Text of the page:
“The average American takes four to five life-saving prescription drugs,” Williams said, “and the cost of health care in our country has skyrocketed.”

More than 40% of Michigan seniors live alone and studies show that the pandemic has aggravated loneliness for many.

The state of Michigan has renewed a partnership with GetSetUp, an online learning platform that can help seniors learn to stay socially and connected from home.

Kayla Smith, health and wellness coordinator for the Michigan Office of Aging, Community Living and Support, said the program has supported many seniors to find Zoom in a safe environment and, to from here, all kinds of classes are available.

“There are a lot of classes that focus on health and wellness, and other topics,” Smith explained. “Like the Detroit Hustle, which is one of Michigan’s favorites. There are several fitness classes in the morning, and even one class to mess up your home.”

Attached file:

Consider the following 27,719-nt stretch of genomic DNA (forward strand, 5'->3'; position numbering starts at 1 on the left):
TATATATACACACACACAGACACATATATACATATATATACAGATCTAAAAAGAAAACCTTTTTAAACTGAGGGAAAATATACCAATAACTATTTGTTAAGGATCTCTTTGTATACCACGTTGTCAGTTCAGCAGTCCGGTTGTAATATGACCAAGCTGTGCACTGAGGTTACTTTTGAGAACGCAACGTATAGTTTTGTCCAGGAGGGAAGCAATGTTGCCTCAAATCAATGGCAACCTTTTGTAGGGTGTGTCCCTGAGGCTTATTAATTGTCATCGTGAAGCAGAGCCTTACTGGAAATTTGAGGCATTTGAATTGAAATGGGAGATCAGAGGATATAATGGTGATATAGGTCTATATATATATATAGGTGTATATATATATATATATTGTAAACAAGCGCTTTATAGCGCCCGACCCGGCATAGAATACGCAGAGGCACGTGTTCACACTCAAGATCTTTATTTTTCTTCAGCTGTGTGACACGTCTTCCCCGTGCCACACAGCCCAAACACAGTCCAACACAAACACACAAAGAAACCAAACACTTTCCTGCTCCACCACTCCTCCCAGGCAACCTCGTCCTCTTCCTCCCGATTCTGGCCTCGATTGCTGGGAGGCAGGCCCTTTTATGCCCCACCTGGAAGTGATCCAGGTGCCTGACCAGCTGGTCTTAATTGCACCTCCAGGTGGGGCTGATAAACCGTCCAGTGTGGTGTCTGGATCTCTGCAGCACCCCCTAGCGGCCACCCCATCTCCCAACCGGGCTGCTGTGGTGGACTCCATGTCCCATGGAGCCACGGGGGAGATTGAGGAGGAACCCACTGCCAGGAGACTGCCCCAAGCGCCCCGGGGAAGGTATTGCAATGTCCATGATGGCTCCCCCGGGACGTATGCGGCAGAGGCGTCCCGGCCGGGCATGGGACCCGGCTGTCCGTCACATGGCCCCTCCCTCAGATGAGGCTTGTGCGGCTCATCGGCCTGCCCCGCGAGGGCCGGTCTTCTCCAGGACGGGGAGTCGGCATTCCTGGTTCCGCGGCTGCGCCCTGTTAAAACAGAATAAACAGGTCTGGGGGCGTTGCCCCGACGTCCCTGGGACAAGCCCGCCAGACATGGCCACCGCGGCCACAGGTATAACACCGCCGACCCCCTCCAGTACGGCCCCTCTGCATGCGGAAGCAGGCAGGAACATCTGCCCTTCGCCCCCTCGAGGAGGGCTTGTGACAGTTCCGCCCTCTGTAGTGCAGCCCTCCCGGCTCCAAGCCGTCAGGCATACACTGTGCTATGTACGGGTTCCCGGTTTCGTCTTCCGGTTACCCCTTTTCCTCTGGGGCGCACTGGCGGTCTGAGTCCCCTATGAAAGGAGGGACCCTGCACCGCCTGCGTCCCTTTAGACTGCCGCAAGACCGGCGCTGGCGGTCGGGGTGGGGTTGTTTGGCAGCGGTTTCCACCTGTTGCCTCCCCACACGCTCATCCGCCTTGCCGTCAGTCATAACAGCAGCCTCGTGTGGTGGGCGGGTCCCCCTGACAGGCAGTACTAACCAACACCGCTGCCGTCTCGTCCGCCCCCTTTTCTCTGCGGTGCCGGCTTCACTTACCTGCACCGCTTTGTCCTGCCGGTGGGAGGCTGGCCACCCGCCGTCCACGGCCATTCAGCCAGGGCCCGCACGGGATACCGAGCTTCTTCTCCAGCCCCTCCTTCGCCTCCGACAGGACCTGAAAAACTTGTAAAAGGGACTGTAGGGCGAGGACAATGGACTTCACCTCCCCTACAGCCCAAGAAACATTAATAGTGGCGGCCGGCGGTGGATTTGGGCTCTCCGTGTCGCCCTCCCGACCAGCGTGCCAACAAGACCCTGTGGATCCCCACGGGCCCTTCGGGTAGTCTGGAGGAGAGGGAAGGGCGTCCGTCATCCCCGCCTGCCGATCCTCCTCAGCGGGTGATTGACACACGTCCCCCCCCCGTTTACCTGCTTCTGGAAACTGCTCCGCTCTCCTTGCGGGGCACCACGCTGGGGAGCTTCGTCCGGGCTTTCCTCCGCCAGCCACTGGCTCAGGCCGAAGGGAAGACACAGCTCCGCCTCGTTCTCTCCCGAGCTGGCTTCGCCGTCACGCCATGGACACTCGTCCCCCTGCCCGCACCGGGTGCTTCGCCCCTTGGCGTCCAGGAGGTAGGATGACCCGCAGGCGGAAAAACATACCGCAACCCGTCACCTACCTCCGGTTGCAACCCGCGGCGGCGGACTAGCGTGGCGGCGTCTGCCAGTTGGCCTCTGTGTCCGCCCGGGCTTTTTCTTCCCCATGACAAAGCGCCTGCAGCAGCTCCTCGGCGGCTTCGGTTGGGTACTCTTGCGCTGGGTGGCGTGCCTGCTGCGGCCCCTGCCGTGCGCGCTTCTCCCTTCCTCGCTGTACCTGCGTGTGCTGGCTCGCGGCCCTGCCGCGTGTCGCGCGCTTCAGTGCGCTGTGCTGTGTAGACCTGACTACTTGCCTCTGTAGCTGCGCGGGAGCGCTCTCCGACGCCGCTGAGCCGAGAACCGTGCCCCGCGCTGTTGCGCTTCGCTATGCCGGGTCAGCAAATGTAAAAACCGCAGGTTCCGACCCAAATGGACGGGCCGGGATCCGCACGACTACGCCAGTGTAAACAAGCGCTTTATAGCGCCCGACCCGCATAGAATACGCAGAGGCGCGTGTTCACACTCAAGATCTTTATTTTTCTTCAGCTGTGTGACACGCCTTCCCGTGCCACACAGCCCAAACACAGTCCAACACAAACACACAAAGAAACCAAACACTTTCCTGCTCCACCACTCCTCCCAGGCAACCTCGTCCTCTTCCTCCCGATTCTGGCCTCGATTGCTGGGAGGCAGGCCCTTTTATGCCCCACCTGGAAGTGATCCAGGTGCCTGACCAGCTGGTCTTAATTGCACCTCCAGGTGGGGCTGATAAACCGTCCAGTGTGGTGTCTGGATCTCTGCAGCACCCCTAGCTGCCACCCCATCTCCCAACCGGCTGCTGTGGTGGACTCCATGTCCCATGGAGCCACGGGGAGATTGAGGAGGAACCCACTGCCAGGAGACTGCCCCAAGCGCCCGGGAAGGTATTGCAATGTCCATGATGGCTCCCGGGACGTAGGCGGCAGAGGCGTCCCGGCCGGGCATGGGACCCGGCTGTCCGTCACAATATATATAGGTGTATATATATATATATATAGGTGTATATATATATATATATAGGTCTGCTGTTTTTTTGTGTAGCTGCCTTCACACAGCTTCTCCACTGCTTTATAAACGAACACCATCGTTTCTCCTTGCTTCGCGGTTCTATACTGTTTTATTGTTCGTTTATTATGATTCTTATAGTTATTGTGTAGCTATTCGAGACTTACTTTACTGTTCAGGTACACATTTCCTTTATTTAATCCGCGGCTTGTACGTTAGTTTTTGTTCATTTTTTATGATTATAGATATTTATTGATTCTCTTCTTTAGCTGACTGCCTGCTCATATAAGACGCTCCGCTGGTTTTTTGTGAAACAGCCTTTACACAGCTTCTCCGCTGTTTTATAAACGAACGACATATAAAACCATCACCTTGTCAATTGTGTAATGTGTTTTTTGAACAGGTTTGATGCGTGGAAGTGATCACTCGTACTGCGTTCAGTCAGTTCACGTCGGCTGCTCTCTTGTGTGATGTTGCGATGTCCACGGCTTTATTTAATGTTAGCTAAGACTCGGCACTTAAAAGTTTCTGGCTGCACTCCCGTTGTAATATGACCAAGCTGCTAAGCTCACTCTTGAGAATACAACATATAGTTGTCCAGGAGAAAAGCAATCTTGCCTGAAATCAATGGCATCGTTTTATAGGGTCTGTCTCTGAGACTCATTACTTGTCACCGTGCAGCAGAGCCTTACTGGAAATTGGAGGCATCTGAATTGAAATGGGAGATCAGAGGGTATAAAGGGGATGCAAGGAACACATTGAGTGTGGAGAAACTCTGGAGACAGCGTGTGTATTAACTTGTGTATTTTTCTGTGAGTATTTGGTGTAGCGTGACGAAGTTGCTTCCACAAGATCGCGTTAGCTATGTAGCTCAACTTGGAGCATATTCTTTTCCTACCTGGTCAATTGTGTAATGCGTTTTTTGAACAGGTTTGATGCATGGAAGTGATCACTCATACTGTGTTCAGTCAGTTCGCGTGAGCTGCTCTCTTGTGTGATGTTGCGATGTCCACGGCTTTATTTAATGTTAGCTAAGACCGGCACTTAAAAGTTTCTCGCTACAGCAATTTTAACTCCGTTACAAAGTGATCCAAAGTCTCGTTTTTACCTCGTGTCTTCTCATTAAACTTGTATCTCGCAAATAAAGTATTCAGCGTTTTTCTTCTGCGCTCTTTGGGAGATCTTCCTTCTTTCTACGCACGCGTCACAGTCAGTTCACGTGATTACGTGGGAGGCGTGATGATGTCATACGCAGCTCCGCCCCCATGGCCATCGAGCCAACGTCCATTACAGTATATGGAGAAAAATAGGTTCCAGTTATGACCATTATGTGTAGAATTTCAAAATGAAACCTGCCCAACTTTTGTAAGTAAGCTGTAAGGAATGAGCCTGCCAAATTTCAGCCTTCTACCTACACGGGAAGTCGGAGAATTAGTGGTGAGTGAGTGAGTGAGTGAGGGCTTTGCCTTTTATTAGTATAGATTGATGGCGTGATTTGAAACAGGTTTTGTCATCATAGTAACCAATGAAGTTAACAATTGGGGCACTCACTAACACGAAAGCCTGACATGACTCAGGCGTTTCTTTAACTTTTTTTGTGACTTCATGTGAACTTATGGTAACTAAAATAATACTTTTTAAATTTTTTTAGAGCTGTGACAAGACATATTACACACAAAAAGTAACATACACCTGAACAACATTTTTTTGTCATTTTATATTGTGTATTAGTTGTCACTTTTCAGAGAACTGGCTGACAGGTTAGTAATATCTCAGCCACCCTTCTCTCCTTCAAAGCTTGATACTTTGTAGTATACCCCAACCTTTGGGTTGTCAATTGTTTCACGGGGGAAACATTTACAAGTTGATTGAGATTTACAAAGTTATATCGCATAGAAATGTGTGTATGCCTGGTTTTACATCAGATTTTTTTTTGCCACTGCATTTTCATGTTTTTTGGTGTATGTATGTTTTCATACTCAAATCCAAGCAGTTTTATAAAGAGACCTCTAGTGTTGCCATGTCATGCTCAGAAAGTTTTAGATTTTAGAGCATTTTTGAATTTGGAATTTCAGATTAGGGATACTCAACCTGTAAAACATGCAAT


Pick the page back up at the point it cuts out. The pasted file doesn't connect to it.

Smith added that Michigan residents who want to join the platform can connect at If someone wants to help a family member or friend create their own account, they can visit the website to guide them through the process. The platform can also be accessed at any library, where library staff can answer questions.

Lawrence Kosik, co-founder and president of GetSetUp, launched the platform to empower older adults with online learning and virtual education. He noted that since the program began, Michigan students have become educators themselves, teaching other classes on the platform. And in the first year of collaboration with the state, more than 108,000 people signed up.

“This live peer-to-peer interactive piece has been really wonderful,” Kosik remarked. “And not only do you learn the things you want and need to learn, but you make friends, form groups and take turns and take classes with those friends. So we like to say that people come to learn, but often, they stay for socialization.”

He added that GetSetUp was started before the pandemic, but it met a key need during those long months of isolation, helping people learn to do things, from ordering groceries and medicines online to doing their banking and use telehealth.